There is no offseason: NFL teams keep busy, even after games are done

Supposedly, the NFL has reached its downtime. Considering how the league has ignored for nearly five months that this is the offseason, a break sure would be nice right about now.

Head coaches are on vacation -- Philadelphia's Andy Reid and Minnesota's Brad Childress went fishing together in Alaska, where they presumably aren't discussing how to incorporate dynamic first-round picks Jeremy Maclin and Percy Harvin into their offenses. General managers are examining 30-foot putts, not salary-cap figures. Roger Goodell will climb Mount Rainier.

Hopefully, with people in the league really reading the calendar and taking vacations, the rumor mill will stop spinning uncontrollably -- no more breathless Brett Favre half-truths or total misrepresentations, please -- and everyone can recoup before training camps open in five weeks.

Besides, we've just witnessed the busiest offseason in memory. We could use a hiatus.

Free agency and the draft are supposed to pique fans' interest, and they've done the job well. Albert Haynesworth signing the biggest free-agent contract in history, $100 million for seven years, to take his skills from Tennessee to Washington, created a huge splash. Then came Kurt Warner, playing the money game to perfection before extracting a two-year, $23 million deal to return to Arizona. Brian Dawkins tearfully left Philadelphia for Denver, with, by the way, a five-year, $17 million contract that could be worth up to $27 million.

Potential Hall of Famers Derrick Brooks, Orlando Pace, Torry Holt and Fred Taylor were cut by the only teams for which they had ever suited up. Pace and Taylor wound up with likely title contenders in Chicago and New England, respectively, Holt landed in Jacksonville and Brooks should find a new home this summer.

The impressive list of free agents on the move has included wide receivers T.J. Houshmandzadeh to Seattle and Laveranues Coles to Cincinnati. Defensive end Antonio Smith left NFC champion Arizona for Houston, and Jason Taylor wound up back in Miami. Safety Darren Sharper signed with New Orleans, and linebacker Bart Scott joined the New York Jets.

Trades, which don't happen in the NFL that often, resurfaced with three doozies, the juiciest of which was the Jay Cutler saga in Denver.

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Already distraught over the firing of coach Mike Shanahan, Cutler was incensed when the replacement, Josh McDaniels, brought up the quarterback in trade talks. Things disintegrated from there, with Cutler at one point refusing to return McDaniels' messages.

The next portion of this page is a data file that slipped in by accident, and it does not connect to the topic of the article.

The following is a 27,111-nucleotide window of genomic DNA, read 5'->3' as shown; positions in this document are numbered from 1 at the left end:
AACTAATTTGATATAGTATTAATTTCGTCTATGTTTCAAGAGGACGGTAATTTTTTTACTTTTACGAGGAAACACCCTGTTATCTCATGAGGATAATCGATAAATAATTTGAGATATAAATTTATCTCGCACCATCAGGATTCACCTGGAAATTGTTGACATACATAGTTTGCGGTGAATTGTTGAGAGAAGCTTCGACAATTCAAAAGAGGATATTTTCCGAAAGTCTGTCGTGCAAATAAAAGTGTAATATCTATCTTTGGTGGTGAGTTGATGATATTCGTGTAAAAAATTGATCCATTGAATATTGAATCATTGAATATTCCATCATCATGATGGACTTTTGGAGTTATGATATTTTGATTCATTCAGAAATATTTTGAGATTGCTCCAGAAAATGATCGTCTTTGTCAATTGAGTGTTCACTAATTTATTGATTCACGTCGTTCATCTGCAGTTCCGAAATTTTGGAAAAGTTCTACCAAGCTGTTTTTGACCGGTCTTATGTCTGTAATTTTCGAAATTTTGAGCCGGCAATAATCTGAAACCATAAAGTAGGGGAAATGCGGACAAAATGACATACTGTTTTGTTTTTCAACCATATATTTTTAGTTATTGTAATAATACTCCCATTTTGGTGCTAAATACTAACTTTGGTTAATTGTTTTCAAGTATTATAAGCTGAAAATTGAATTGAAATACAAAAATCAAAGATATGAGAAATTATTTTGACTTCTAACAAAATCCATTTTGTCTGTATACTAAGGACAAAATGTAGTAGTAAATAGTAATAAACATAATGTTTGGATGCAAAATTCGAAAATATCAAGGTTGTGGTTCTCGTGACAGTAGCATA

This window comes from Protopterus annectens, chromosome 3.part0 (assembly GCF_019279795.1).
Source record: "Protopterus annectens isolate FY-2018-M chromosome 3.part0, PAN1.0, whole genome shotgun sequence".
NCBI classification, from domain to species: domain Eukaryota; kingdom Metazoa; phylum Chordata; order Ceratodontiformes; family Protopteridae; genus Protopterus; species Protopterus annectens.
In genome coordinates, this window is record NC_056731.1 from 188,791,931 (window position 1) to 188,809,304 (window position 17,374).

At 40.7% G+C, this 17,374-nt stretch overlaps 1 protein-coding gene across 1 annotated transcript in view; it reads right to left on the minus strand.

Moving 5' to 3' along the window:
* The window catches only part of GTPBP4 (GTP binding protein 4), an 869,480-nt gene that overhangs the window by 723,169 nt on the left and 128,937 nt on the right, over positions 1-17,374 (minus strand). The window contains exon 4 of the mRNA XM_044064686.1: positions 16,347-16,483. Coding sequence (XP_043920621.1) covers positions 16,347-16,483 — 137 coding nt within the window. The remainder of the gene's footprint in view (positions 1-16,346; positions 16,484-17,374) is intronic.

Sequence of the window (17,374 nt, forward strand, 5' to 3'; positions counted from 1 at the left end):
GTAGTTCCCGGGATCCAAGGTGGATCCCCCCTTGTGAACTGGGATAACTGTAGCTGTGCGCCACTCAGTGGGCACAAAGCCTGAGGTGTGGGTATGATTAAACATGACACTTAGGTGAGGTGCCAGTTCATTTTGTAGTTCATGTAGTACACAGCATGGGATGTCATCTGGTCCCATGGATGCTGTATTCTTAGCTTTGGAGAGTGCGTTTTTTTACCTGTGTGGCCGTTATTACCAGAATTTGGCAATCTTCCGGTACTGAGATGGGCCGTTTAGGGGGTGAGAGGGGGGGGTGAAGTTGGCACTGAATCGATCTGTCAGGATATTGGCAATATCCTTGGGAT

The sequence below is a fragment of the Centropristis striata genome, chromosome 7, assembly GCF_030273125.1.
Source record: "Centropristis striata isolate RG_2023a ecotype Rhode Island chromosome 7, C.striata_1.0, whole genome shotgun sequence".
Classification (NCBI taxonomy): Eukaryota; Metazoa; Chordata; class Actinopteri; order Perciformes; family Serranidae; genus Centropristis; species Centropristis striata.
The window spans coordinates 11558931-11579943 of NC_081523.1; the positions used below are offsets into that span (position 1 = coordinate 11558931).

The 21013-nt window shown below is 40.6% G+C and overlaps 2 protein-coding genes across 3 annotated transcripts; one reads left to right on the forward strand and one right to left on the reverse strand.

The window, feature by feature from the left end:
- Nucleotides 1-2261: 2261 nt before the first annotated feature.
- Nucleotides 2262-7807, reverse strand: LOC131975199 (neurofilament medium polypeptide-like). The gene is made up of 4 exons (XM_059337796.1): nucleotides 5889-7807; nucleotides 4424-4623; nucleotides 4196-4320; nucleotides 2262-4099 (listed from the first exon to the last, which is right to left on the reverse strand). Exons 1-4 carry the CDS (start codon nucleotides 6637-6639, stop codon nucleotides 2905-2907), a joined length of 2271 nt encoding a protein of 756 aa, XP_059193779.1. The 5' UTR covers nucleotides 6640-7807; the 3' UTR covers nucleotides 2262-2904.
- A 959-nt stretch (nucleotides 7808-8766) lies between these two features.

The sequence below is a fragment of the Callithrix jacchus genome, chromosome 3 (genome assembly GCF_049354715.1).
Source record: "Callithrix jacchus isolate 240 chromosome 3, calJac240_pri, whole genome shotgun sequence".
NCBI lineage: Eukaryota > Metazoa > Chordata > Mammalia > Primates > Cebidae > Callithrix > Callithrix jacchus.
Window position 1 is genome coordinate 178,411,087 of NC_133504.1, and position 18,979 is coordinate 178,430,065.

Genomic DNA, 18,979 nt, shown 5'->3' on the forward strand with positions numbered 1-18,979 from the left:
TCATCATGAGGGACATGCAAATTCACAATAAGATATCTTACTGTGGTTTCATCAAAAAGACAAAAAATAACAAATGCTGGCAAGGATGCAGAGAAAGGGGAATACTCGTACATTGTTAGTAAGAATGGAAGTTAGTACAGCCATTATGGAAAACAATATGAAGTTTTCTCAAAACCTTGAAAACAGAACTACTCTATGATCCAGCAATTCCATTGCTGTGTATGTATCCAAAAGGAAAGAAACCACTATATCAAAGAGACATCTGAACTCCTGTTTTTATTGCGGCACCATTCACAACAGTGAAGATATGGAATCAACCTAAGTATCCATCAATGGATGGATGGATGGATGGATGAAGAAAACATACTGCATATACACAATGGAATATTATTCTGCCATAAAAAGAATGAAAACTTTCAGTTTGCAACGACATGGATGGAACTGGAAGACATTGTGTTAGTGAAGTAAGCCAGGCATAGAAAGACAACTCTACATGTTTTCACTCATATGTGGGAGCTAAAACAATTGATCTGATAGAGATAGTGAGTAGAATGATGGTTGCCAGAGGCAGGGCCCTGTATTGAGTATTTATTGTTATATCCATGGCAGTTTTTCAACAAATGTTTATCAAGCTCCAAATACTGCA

Eventually, the franchise quarterback was dealt to Chicago for a boatload of draft picks and his replacement, Kyle Orton.

Another unhappy player -- this time over money -- offensive tackle Jason Peters went from Buffalo to Philadelphia, which has restocked so well that it might be the NFC favorite.

And Kansas City sent the best tight end of his generation, Tony Gonzalez, to Atlanta just before the draft.

Amazingly, not even the Terrell Owens carnival landing in Western New York -- T.O. signed a one year, $6.5 million contract with the Bills just days after being released by Dallas -- drew the most attention. Unfortunately, the stories involving guys who might not even play next season seemed to have the most juice -- and drew the loudest and lengthiest analyses.

Whither Favre, for instance? Or perhaps more pertinently, when will he land in Minnesota?

According to a variety of stories throughout the spring, some of them actually contradicting each other as they were being reported by one particular national sports outlet, Vikings executives/doctors/trainers visited Favre in Mississippi. Or they didn't make the trip.

Favre contemplated surgery, then dropped the idea, then had surgery. The quarterback was given a deadline by the Vikings. Or he wasn't. He was given a training program by the team. Or not.

Maybe the aging passer will come back again. At least Goodell doesn't need to make any decisions about suspensions or fines in Favre's lingering soap opera.

The commissioner isn't so fortunate when it comes to Michael Vick, Donte' Stallworth and Plaxico Burress. Their stories, punctuated by litigation, investigation and plea-bargaining, have kept the seamier side of athletics in the spotlight.

Vick, under home confinement until July 20 after serving his federal prison sentence for running a dogfighting ring, presents the diciest dilemma for Goodell. Has the former Atlanta quarterback, who was released by the team earlier this month, served enough time in the eyes of the NFL? Or will Goodell, in accordance with his powers under the league's personal-conduct policy, suspend Vick?

Goodell already has indefinitely suspended Stallworth after the Cleveland wide receiver pleaded guilty to a DUI manslaughter charge.

Burress' case has been adjourned until Sept. 23 -- he shot himself in the thigh last November in a Manhattan nightclub and was charged with criminal possession of a weapon. Goodell could opt to suspend Burress, too, under player-conduct guidelines, even though his case hasn't been adjudicated.

Got all that?

Did we mention the NFL Players Association hiring DeMaurice Smith, an energetic, high-powered attorney and football lover, to run the union and take on the owners in collective bargaining?

Or singers Gloria Estefan and Jimmy Buffett diving in with the Dolphins? Or New Orleans being awarded the 2013 Super Bowl? Or NFL clubs teaming up with state lotteries for promotional purposes? Or John Madden's retirement from broadcasting? Or ...

What a good time to catch our breath.

Copyright 2009 by The Associated Press

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